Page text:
Dinkins History, Family Crest & Coats of Arms
The Dinkins family comes from the ancient Scottish Dalriadan clans of the mountainous west coast of Scotland. The name Dinkins is derived from the Gaelic personal name "Donnchad," which means "brown warrior". The personal name Donnchad is composed of two elements; "donn," which means "brown" and "cath," which means "warrior".
Early Origins of the Dinkins family
The surname Dinkins was first found in Northumberland, where they held great estates but were a branch of the distinguished Scottish Clan of Duncan who were originally of Iona in the Hebrides, but changed their name and continued to use the basic Coat of Arms of the Duncan Clan.
Early History of the Dinkins family
This web page shows only a small excerpt of our Dinkins research. Another 62 words (4 lines of text) are included under the topic Early Dinkins History in all our PDF Extended History products and printed products wherever possible.
Dinkins Spelling Variations
Translation in medieval times was an undeveloped science and was often carried out without due care. For this reason, many early Scottish names appeared radically altered when written in English. The spelling variations of Dinkins include Donkin, Downkin, Donking, Donken, Downken and others.
Early Notables of the Dinkins family (pre 1700)
More information is included under the topic Early Dinkins Notables in all our PDF Extended History products and printed products wherever possible.
In the United States, the name Dinkins is the 4,608th most popular surname with an estimated 7,461 people with that name.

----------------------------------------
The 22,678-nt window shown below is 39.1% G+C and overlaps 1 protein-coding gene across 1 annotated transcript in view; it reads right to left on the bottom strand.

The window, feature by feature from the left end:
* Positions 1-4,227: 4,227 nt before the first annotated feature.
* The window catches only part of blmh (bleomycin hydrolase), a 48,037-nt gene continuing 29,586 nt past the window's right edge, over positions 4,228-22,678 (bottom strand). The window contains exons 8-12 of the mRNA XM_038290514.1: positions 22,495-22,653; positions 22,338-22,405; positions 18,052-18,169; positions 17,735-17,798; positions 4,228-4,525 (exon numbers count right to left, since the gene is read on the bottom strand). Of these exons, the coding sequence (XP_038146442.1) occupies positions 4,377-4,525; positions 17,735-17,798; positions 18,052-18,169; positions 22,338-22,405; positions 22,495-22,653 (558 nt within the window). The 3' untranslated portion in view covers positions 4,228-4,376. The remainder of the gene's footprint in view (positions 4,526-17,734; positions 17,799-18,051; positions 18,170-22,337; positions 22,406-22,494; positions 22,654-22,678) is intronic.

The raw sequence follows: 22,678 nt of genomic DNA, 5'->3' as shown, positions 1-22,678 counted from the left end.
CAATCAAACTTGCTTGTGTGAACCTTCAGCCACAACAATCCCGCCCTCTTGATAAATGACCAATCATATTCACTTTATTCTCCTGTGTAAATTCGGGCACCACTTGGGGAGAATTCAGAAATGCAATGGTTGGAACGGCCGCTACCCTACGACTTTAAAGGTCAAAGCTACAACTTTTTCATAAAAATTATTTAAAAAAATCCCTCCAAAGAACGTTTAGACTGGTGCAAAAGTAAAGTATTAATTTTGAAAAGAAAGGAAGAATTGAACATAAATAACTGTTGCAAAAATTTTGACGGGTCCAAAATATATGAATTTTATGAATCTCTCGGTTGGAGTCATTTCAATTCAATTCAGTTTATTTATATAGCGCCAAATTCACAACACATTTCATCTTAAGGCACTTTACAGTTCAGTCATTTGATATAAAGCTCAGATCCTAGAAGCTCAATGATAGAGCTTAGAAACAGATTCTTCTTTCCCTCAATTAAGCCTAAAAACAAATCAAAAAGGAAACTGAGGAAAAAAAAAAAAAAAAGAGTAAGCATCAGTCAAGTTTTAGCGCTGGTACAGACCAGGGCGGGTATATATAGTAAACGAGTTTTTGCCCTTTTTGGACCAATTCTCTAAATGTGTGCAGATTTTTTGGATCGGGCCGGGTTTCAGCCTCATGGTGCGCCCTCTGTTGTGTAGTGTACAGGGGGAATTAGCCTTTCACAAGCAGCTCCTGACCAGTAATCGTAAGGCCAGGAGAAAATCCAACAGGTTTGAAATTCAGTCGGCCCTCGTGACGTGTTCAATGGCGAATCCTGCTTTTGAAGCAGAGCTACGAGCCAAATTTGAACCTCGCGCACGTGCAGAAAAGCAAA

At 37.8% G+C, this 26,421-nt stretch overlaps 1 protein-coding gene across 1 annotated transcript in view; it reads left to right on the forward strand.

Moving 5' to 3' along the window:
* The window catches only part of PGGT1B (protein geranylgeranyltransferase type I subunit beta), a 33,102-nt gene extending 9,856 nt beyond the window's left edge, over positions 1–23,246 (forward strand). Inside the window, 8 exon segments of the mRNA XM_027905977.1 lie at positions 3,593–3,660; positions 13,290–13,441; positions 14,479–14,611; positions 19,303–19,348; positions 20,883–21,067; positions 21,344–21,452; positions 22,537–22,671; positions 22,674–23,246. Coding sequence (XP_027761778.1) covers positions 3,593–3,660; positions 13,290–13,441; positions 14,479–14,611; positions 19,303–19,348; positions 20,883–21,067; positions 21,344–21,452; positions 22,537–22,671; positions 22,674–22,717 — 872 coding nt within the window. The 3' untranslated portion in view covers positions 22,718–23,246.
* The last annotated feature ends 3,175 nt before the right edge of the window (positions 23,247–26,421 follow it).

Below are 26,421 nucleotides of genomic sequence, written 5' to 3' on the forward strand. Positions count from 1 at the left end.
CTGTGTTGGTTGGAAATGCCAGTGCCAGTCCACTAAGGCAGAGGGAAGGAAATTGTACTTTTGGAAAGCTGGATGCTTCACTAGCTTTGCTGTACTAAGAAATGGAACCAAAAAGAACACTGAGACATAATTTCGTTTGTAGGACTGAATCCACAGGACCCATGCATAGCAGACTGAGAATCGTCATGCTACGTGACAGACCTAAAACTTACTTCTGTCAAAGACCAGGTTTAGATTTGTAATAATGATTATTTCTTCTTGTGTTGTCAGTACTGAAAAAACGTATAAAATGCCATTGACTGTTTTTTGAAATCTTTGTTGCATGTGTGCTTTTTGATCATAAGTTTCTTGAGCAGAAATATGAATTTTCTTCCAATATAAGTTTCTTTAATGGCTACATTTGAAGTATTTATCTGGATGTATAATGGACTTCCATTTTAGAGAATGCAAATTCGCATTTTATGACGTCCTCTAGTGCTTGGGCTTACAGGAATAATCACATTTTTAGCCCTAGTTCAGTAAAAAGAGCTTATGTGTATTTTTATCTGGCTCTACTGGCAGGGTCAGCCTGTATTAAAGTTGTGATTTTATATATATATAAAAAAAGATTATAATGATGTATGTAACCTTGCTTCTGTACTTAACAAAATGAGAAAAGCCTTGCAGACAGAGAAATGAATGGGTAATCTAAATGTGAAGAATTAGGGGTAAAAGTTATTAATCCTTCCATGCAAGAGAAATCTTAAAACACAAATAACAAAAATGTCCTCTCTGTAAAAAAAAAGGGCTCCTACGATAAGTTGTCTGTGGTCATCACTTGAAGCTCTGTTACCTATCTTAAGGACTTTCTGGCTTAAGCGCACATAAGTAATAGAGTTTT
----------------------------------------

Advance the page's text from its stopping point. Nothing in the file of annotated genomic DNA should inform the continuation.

Migration of the Dinkins family
The hardy Scots who made the crossing settled all along the east coast of North America and in the great west that was just then opening up. At the time of the American War of Independence, many United Empire Loyalists moved north from the American colonies to Canada. Scottish national heritage became better known in North America in the 20th century through highland games and other patriotic events. An examination of immigration records and passenger ship lists revealed that people bearing the name Dinkins arrived in North America very early: Patrick Donkin arrived in Pennsylvania in 1820.
The motto was originally a war cry or slogan. Mottoes first began to be shown with arms in the 14th and 15th centuries, but were not in general use until the 17th century. Thus the oldest coats of arms generally do not include a motto. Mottoes seldom form part of the grant of arms: Under most heraldic authorities, a motto is an optional component of the coat of arms, and can be added to or changed at will; many families have chosen not to display a motto.
Motto: Disce pati
Motto Translation: Learn to suffer.